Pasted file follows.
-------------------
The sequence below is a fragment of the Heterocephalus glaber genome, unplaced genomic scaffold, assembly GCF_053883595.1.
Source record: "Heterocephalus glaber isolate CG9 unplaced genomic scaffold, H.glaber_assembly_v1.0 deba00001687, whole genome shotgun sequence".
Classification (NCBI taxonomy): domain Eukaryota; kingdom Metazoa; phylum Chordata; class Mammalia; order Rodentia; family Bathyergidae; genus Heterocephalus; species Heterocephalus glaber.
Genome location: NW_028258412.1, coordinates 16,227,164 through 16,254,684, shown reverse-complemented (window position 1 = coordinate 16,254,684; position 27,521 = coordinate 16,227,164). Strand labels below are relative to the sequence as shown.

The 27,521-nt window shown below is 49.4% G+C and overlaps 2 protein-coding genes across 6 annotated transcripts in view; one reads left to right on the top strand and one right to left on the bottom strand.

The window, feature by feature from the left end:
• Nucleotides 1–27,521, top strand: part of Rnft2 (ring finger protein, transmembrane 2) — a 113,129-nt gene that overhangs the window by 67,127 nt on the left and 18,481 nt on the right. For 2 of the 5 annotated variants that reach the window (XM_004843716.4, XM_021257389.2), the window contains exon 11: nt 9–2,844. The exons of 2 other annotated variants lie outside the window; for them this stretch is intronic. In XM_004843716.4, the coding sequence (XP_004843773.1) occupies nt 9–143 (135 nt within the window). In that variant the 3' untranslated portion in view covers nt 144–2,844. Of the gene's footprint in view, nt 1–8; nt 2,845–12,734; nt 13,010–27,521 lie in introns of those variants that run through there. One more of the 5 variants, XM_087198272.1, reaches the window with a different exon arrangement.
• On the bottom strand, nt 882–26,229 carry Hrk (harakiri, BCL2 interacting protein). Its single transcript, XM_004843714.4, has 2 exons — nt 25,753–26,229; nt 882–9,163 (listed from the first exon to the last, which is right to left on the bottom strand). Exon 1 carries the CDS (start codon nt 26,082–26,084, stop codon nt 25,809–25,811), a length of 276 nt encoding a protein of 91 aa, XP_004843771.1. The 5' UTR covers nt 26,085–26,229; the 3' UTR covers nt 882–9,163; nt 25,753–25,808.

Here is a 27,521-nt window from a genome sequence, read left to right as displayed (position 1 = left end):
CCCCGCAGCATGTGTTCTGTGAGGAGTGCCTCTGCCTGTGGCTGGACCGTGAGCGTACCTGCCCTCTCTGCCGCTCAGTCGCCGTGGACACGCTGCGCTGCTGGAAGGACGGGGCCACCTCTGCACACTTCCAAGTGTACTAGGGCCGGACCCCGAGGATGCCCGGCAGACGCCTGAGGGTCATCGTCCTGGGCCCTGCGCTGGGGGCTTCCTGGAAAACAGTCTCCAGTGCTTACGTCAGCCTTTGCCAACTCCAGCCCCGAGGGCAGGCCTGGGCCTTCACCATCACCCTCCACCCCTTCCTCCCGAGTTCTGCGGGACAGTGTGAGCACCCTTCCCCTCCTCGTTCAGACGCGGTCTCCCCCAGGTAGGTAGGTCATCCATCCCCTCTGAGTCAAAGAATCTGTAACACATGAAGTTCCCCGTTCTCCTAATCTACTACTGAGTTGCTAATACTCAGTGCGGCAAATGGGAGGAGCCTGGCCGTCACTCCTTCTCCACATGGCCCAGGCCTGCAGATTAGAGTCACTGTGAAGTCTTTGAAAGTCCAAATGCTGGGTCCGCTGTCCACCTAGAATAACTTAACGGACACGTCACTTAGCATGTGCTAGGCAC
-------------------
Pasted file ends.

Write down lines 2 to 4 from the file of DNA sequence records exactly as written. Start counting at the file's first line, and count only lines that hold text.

Source record: "Heterocephalus glaber isolate CG9 unplaced genomic scaffold, H.glaber_assembly_v1.0 deba00001687, whole genome shotgun sequence".
Classification (NCBI taxonomy): domain Eukaryota; kingdom Metazoa; phylum Chordata; class Mammalia; order Rodentia; family Bathyergidae; genus Heterocephalus; species Heterocephalus glaber.
Genome location: NW_028258412.1, coordinates 16,227,164 through 16,254,684, shown reverse-complemented (window position 1 = coordinate 16,254,684; position 27,521 = coordinate 16,227,164). Strand labels below are relative to the sequence as shown.